Vulkan support and extensions
The 2D LDR profile of ASTC is a core feature in Vulkan, but supporting the formatit is optional. Platform support can be queried at runtime by testing the
textureCompressionASTC_LDR physical device feature.
The HDR profile is provided by the following extension:
Decode mode extension
As with OpenGL ES, by default Vulkan implementations are required to decompress non-sRGB ASTC data to 16-bit floating point values. However, you can change this behavior and choose lower precision using the Vulkan decode mode extension, which covers both LDR and HDR formats:
Unity and ASTC
Unity lets you enable ASTC on Android, iOS, tvOS, and WebGL if the hardware supports it. On Android, both HDR and LDR profiles are available.
Each platform has default texture compression formats. For example, on Android the defaults are ETC2 for RGBA textures and ETC for RGB textures. You can change the compression setting in File > Build Settings, as you can see here:
The Texture Compression setting is global for all textures. The Don't override option means the default texture compression format is used.
Use the Override for platform section in Texture settings to override the global compression format for each texture, as you can see in this screenshot:
If you select Best for Compression Quality, the compressor thoroughly chooses the optimum ASTC blocks, but at the cost of increased compression time.
You can specify the size of ASTC blocks by choosing the corresponding Format, as shown in the following screenshot:
If Override for platform is disabled, the settings in this section are still useful. You can consult these settings to see which format and settings are in use for this specific texture, based on the global setting and texture type.
Import Settings let you specify texture type and alpha channel information. These settings let Unity choose appropriate compression settings for the texture, as you can see in the following screenshot:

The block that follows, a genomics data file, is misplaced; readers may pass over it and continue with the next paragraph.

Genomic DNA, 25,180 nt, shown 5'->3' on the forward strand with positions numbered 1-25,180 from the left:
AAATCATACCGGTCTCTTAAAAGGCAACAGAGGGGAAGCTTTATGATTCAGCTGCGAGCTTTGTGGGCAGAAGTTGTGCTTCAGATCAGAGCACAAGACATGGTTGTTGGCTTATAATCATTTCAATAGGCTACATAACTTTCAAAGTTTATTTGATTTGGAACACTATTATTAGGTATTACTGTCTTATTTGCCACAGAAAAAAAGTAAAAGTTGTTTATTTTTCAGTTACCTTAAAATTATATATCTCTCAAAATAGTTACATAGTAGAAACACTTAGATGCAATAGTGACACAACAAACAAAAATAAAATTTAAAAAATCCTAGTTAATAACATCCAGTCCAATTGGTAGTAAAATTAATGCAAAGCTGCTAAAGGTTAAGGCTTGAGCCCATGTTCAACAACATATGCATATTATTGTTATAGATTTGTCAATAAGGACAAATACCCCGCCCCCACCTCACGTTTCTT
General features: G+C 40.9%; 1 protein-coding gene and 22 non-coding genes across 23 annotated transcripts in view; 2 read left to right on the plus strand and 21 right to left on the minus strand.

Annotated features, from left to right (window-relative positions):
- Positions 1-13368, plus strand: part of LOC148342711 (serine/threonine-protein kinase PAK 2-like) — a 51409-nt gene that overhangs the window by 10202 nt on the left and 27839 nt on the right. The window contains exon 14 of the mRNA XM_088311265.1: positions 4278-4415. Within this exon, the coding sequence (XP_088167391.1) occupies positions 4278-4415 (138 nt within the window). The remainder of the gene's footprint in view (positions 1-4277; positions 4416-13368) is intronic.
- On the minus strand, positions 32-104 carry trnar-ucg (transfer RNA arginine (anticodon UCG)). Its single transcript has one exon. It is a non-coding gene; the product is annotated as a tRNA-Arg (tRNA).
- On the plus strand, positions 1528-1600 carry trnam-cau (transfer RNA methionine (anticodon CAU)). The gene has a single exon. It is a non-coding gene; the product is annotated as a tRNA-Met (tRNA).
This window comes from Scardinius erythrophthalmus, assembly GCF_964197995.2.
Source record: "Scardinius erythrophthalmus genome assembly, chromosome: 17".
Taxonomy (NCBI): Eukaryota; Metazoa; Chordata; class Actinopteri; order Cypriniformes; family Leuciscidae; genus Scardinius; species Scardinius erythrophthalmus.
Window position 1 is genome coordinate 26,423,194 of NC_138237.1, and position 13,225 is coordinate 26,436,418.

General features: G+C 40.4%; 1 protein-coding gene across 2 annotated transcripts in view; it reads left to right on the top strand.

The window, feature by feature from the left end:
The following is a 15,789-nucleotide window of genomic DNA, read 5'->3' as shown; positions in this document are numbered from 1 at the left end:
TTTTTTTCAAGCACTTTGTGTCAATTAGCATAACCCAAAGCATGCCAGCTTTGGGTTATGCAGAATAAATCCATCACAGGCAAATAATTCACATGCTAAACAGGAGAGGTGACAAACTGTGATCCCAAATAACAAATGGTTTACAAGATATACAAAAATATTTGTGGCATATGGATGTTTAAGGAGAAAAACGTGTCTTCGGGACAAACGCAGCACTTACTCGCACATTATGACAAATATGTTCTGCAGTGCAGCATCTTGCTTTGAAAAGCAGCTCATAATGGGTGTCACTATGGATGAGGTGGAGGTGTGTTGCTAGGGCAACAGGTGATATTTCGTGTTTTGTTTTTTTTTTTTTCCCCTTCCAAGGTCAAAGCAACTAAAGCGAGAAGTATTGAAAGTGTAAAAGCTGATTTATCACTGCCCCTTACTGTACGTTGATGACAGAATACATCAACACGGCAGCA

Make sure you select Normal map if needed.
After you apply the texture settings, Texture Preview lets you see the result and the selected compression format and memory usage:
Building for different hardware
Not every device supports ASTC. If you have chosen a texture format your platform does not support, texture data is decompressed at runtime. This does not have a huge impact on loading time because Unity uses robust decoders. However, you lose all the other benefits of texture compression like lower memory footprint and cache efficiency.
To avoid this situation, you can build separate APKs for different hardware. For example, ASTC is available on devices with OpenGL ES 3. For OpenGL ES 2, you can use ETC.
For example, the following steps show one of the possible workflows that you can follow to build different APKs for different platforms:
Build for OpenGL ES 3 and Vulkan:
- Select ASTC in File > Build Settings for Android.
- Go to Edit > Project Settings > Player Settings and disable OpenGL ES 2.
- Build the APK.
Build for OpenGL ES 2:
- Select Don't override in File > Build Settings for Android.
- Ensure that all the texture-specific overrides for the platform are either disabled or use ETC format.
- Go to Edit > Project Settings > Player Settings and leave only OpenGL ES 2 enabled.
- Build the APK.
Unreal Engine and ASTC
Unreal Engine supports ASTC for mobile devices and other formats. To see which formats your device supports, tap with four fingers when running the game. The Console Window appears, showing the available texture formats as shown in the following image:
Open the Launch context menu to see the available options for texture compression:
The Multi option compresses textures with all available formats. This option increases package size and build time but guarantees that the best available format is chosen at runtime. ASTC can be unsupported on some devices, but ETC1 support is guaranteed.
In Project Settings, you can choose which formats are included in the Multi build variant and set their relative priorities, as shown in the following image:
For normal maps, masks, and GUI elements, ensure that you specify the appropriate compression settings in the Texture Editor, as you can see here:
Check your knowledge
Here are some resources related to material in this guide:
- Arm Unveils Details of ASTC Texture Compression at HPG Conference:
- ASTC does it:
- ASTC Texture Compression: Arm Pushes the Envelope in Graphics Technology
- How low can you go? Building low-power, low-bandwidth Arm Mali GPUs
Graphics API ASTC examples
- ASTC and OpenGL ES SDK example
- ASTC and Vulkan SDK example
- OpenGL ES SDK for Android: ASTC low precision tutorial
- Arm ASTC Encoder
- Arm Mali Texture Compression Tool
- Intel Fast ISPC Texture Compressor
- Khronos OpenGL extensions
This guide introduced the fundamental principles of what ASTC is, how it evolved, and how to use ASTC in your applications.
The next steps are to start using the ASTC format to compress the texture assets in your own projects.
If you are using a gaming engine to develop your project, you can learn more about using ASTC with these resources:
- Unreal Engine users: Arm Guide for Unreal Engine 4: Optimizing Mobile Gaming Graphics
- Unity users: Arm Guide for Unity Developers: Optimizing Mobile Gaming Graphics
Finally, to see a demonstration of the results you can achieve with ASTC, watch the Arm Mali ASTC Texture Compression Demo from CES 2014.